Throughout the three decades of the Space Shuttle program, I never got to see one launch from Cape Canaveral. I watched them launch on television and online, and would try to watch the landings when they didn’t happen in the middle of the night. A few weeks ago when I found out that Shuttle Discovery was arriving in Washington, I knew I wanted to see it. Originally I thought about taking the day off work to go out to the Udvar-Hazy Center near Dulles Airport (Discovery’s new retirement home) to watch the landing. Last week, though, when I learned about NASA’s Spot the Shuttle plan for the region, I decided to head down to the National Mall instead.
The shuttle was mounted atop its modified Boeing 747 Shuttle Carrier Aircraft. It did four passes over the Mall over the course of about forty five minutes, starting shortly before 10 o’clock. On the first pass it flew in low out of the northwest and over the Lincoln Memorial, following the Potomac River.
It flew south downriver and disappeared for a while before reappearing to the east, flying north above the U.S. Capitol and making a circuit around the Mall, past the White House and back over the Lincoln Memorial before descending for a low pass along the entire length of the Mall. It was incredible.
There were various responses to seeing Discovery. Many people clapped. Children were squealing with excitement. There were plenty of sighs and tears. The Washington Post reported the reactions of several viewers, including one that I stole for a title. Some D standing nearby made a snarky comment about our tax dollars hard at work, so let me counter: thank you NASA! This was *so* cool!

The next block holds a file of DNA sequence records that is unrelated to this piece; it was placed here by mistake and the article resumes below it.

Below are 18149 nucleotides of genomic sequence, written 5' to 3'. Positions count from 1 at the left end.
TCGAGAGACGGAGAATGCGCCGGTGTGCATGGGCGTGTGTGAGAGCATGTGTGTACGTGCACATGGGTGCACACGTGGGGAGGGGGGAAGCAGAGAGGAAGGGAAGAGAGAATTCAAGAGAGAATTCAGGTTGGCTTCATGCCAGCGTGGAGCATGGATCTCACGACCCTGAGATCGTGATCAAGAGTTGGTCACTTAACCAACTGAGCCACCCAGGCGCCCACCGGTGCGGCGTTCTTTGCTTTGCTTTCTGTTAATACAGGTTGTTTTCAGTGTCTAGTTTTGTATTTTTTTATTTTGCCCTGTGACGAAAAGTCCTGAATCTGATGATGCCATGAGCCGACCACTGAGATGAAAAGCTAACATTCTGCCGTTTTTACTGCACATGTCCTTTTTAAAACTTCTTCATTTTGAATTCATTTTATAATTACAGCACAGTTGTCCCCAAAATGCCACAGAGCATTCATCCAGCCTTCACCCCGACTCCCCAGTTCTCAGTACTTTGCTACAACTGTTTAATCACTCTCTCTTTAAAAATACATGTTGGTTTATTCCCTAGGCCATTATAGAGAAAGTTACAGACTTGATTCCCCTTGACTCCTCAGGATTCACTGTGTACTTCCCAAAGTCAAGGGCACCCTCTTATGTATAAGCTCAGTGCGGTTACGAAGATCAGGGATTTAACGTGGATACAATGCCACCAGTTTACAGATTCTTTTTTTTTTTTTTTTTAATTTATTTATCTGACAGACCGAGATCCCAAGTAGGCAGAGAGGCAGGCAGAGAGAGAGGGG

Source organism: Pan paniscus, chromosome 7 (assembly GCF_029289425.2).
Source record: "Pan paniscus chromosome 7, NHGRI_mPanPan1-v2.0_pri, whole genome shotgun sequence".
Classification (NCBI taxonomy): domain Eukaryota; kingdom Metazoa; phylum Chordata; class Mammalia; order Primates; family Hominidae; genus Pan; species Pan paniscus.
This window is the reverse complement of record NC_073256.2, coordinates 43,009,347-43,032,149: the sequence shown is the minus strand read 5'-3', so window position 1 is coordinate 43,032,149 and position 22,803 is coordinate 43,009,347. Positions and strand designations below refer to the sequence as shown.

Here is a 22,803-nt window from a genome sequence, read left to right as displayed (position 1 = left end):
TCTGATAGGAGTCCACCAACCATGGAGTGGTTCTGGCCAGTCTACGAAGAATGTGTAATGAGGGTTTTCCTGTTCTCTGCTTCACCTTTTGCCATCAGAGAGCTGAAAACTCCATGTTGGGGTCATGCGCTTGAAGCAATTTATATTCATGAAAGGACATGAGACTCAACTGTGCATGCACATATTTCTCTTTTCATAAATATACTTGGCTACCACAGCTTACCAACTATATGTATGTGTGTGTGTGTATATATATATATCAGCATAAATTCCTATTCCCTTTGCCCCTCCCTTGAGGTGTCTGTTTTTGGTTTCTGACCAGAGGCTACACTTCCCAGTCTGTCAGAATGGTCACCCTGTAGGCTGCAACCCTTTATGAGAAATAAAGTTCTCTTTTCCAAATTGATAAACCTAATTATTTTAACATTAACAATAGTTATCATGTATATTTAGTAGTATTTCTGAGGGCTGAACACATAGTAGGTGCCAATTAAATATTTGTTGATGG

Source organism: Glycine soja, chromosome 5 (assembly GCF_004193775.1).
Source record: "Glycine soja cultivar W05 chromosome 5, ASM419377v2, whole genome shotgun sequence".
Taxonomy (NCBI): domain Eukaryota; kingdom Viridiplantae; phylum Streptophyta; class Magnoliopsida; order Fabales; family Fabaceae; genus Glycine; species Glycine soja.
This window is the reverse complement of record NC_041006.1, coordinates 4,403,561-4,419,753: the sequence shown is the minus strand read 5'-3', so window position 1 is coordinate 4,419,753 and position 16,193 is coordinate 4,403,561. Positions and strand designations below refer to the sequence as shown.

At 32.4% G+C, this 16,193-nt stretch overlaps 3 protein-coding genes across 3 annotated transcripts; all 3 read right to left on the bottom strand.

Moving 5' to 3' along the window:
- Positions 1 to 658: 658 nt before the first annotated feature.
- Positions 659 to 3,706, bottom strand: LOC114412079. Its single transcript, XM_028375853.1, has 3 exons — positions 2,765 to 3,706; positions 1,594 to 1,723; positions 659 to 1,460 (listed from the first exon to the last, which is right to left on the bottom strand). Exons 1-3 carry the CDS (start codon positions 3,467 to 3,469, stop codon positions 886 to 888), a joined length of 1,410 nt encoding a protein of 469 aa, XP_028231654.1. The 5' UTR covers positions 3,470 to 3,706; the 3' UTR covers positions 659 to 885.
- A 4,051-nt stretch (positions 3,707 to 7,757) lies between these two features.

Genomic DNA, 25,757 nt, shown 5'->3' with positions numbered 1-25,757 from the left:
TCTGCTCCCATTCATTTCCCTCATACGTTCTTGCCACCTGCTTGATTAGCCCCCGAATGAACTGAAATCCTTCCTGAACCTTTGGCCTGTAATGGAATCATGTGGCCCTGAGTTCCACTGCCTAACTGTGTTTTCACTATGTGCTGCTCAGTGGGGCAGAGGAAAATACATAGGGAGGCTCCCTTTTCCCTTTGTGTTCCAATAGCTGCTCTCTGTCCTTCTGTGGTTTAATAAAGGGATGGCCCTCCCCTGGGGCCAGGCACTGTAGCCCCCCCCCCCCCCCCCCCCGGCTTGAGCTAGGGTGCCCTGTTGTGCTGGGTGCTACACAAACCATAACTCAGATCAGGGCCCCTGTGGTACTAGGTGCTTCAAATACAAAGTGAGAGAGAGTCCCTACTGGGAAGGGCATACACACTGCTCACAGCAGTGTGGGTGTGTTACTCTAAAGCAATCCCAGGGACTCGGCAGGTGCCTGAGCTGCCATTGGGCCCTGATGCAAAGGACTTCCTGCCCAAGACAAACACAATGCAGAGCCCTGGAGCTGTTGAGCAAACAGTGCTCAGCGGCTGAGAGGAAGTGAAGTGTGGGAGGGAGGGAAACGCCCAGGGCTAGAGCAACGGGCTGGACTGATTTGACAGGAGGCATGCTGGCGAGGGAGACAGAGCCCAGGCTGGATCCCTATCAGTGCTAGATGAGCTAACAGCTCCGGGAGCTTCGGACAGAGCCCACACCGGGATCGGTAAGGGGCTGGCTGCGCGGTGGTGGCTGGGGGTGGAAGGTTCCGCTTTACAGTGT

My favorite reaction of the day came from a dear friend of mine who texted me shortly after 10am. “Are you out shuttle-watching — if so, where?” she wrote. Then moments later, “Holy f&*k it just went right by my window. Stupendous!”
Discovery circled back around over much of Northwest DC before once again banking toward the Mall for its final pass.
The first three times it flew over I, along with everyone else, was busy snapping photographs. As it lined up with the Lincoln Memorial for its fourth pass, though, I put my camera away. This is the last shot I took.
After that I just watched. The whole thing was incredibly moving. And though I am glad I got the pictures that I did, being able to just stare at it while it flew so low overhead and soared past us a final time was worth something else, something the photos can’t quite convey.